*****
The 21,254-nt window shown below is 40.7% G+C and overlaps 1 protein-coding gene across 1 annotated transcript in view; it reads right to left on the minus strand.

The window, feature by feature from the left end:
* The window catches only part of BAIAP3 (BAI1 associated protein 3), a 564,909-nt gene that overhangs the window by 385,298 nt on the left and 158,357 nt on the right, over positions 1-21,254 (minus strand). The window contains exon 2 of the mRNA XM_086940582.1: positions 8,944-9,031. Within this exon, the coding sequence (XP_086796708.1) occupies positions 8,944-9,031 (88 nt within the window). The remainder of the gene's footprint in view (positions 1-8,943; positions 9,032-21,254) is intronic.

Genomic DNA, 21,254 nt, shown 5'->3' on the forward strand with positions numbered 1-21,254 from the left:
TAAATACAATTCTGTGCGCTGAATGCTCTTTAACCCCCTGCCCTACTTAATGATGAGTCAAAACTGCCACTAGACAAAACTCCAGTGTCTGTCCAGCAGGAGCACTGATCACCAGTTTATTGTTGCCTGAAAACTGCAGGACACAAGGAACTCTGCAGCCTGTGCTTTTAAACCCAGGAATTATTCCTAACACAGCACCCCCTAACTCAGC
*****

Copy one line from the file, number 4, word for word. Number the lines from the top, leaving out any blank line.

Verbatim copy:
Genomic DNA, 21,254 nt, shown 5'->3' on the forward strand with positions numbered 1-21,254 from the left: